This post first appeared on Mongabay.
by Carolina Pinheiro
Doraci Soares do Nascimento, a member of the Sementes do Araguari Association, is a seed collector and producer of biocosmetics. Here, she weaves plant fibers from the forest to make a tipiti, an implement used to produce cassava flour. Image by Maurício de Paiva.
An initiative in the northern Brazilian Amazon is helping a group of rural women reclaim their riverine culture and traditions while also empowering them economically.
The Sementes do Araguari Association, founded in 2020 in the Upper Araguari region of Amapá state, is the result of years of struggle by river-dwelling residents. For decades, the livelihoods of these caboclos, as residents here are known, were tied to a wildcat mine operating here since 1974. The closure of the mine in 2009 had an immediate and lingering socioeconomic impact on their lives.
Fernanda Brandão is an environmentalist at ICMBio, the Brazilian environment ministry’s administrative arm, which was responsible for shutting down the Capivara mine.
“Our intention as the agency responsible for ending the illegal practice was to provide other opportunities so that the community could decide, within its territory, what is valuable and what should be taken care of,” she says.
In their search for alternatives, local women — mothers, aunts and grandmothers — conceived of the idea of producing biocosmetics from raw materials obtained from the forests. Amazonian fruits and plants such as andiroba, pracaxi, breu-branco, copaíba and fava have long been used to make soaps, ointments, fresh oils and insect-repelling candles. Today, the association of nearly 30 women produces about a thousand bars of soap alone per a month.
Arlete Pantoja, a seed collector, or sementeira, and president of the association, says understanding that it’s possible to exploit natural resources without hurting the environment has changed the way residents interact with the forest.
“Achieving independence, earnings and more decent conditions was an old dream, and we realized it was possible through harmonious coexistence with nature,” she says.
These enterprising “agroextractivists” also have three sales channels in Macapá, the Amapá state capital, with another at ICMBio’s state headquarters and one in Curitiba, 2,800 kilometers (1,750 miles) south in Paraná state. They also participate in farmers’ fairs all over the country.
From collecting natural extracts to processing them, they work through the age-old cycle of rains and floods. Andiroba (Carapa guianensis), for example, is collected from the river. Currents carry the fruits that have fallen from the trees to the riverine community, where children gather them in baskets.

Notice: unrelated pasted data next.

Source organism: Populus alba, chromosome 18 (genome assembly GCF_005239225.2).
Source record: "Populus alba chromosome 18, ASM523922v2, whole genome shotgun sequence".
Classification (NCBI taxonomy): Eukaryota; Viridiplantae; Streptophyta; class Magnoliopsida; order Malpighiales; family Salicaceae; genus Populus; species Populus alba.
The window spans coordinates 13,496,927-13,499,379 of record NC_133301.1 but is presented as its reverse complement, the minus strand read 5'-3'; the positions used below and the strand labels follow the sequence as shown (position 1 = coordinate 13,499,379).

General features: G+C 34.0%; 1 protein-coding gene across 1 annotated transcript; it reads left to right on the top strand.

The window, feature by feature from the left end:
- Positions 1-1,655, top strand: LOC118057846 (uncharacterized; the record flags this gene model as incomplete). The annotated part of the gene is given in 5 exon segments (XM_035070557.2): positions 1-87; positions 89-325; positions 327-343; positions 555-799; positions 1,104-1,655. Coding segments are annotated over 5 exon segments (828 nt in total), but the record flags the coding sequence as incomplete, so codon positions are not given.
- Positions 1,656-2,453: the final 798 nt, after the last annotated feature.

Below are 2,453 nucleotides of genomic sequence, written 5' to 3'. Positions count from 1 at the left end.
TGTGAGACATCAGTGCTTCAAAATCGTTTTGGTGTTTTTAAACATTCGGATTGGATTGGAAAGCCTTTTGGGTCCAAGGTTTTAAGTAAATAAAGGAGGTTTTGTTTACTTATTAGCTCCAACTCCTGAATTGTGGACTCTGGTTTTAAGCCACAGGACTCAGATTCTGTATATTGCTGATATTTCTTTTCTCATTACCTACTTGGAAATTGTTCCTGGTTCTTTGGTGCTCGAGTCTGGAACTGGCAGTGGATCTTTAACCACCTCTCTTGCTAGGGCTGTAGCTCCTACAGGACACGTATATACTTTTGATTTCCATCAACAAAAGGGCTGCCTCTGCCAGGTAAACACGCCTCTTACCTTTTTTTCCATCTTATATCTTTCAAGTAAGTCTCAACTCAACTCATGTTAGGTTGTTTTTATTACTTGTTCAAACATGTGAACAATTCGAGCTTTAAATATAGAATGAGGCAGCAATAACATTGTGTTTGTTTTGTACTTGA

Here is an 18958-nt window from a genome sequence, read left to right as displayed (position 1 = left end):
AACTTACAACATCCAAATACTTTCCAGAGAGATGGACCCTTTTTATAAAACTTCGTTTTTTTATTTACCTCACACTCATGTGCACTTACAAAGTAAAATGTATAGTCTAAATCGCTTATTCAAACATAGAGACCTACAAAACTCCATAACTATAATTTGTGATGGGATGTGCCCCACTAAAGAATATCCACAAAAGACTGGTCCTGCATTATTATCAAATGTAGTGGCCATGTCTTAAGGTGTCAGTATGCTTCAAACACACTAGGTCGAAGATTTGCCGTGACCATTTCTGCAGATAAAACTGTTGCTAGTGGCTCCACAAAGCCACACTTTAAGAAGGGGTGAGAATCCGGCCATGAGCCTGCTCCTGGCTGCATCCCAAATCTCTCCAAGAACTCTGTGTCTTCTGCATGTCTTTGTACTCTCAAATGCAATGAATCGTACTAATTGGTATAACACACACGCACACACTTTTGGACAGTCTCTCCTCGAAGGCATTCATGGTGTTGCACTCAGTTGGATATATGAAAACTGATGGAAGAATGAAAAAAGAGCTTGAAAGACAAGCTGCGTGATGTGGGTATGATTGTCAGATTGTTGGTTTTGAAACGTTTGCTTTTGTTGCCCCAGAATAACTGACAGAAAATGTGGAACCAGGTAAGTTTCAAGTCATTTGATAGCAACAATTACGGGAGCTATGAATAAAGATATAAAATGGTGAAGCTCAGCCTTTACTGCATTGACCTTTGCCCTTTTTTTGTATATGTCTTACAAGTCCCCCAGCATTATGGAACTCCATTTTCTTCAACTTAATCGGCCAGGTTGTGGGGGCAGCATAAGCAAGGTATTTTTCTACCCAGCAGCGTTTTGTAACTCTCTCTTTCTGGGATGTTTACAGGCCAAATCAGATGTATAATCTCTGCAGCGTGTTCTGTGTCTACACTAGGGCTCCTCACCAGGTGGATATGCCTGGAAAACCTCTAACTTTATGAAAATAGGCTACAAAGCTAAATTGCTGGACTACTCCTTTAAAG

Each hand-woven paneiro basket can hold about 14 kilograms (31 pounds) of fruit, which in turn can yield 2 liters (about half a gallon) of oil after being put through a press. Other processing tasks that the women carry out include mixing, heating, molding and freezing, before the various goods are packaged and boxed for transport by boat.
Estefany Furtado, a tropical biodiversity scientist from the Federal University of Amapá (UNIFAP), says the caboclos have a special knowledge of the forest resources.
“I think it’s beautiful the way they know all the plants, they know where to step, which trees not to shake, which ones to touch with the terçado [machete] in order to make noise or call for help,” she says. “Their relationship with nature is based on respect, but also on necessity. They need to know everything to survive — hunting, looking for plants in the forest, producing medicines. In that territory, they are the teachers.”
Thousands of years of food wisdom
Before the women returned to their extractivist traditions, the community here subsisted off illegal mining, a predatory process introduced during the European colonization of the Americas. For those who live near the Araguari River, understanding the harmful impacts of wildcat mining and eschewing the practice for the positive impacts of extractivism has changed the community’s reality.
It’s also a shift with historical significance in this region that’s hemmed in by three protected areas: Amapá National Forest, Amapá State Forest, and Tumucumaque Mountains National Park, the biggest in Brazil.